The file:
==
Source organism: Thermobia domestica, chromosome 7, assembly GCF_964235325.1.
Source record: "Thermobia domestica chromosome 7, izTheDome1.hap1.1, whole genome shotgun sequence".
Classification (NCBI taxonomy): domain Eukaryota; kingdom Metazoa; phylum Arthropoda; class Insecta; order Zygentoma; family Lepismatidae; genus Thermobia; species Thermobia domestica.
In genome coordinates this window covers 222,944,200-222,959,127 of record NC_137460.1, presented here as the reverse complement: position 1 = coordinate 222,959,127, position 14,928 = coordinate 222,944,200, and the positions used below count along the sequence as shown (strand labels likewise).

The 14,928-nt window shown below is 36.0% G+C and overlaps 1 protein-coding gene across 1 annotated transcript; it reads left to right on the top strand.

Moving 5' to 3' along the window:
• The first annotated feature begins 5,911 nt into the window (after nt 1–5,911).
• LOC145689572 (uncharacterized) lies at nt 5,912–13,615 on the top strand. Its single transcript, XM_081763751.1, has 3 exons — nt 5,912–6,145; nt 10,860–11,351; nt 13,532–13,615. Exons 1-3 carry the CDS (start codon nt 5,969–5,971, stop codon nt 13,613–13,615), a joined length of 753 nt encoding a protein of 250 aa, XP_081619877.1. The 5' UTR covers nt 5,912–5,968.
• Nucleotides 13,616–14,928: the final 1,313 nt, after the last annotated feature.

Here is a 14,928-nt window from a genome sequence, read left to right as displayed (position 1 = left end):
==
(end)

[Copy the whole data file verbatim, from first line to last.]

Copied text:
Source organism: Thermobia domestica, chromosome 7, assembly GCF_964235325.1.
Source record: "Thermobia domestica chromosome 7, izTheDome1.hap1.1, whole genome shotgun sequence".
Classification (NCBI taxonomy): domain Eukaryota; kingdom Metazoa; phylum Arthropoda; class Insecta; order Zygentoma; family Lepismatidae; genus Thermobia; species Thermobia domestica.
In genome coordinates this window covers 222,944,200-222,959,127 of record NC_137460.1, presented here as the reverse complement: position 1 = coordinate 222,959,127, position 14,928 = coordinate 222,944,200, and the positions used below count along the sequence as shown (strand labels likewise).

The 14,928-nt window shown below is 36.0% G+C and overlaps 1 protein-coding gene across 1 annotated transcript; it reads left to right on the top strand.

Moving 5' to 3' along the window:
• The first annotated feature begins 5,911 nt into the window (after nt 1–5,911).
• LOC145689572 (uncharacterized) lies at nt 5,912–13,615 on the top strand. Its single transcript, XM_081763751.1, has 3 exons — nt 5,912–6,145; nt 10,860–11,351; nt 13,532–13,615. Exons 1-3 carry the CDS (start codon nt 5,969–5,971, stop codon nt 13,613–13,615), a joined length of 753 nt encoding a protein of 250 aa, XP_081619877.1. The 5' UTR covers nt 5,912–5,968.
• Nucleotides 13,616–14,928: the final 1,313 nt, after the last annotated feature.

Here is a 14,928-nt window from a genome sequence, read left to right as displayed (position 1 = left end):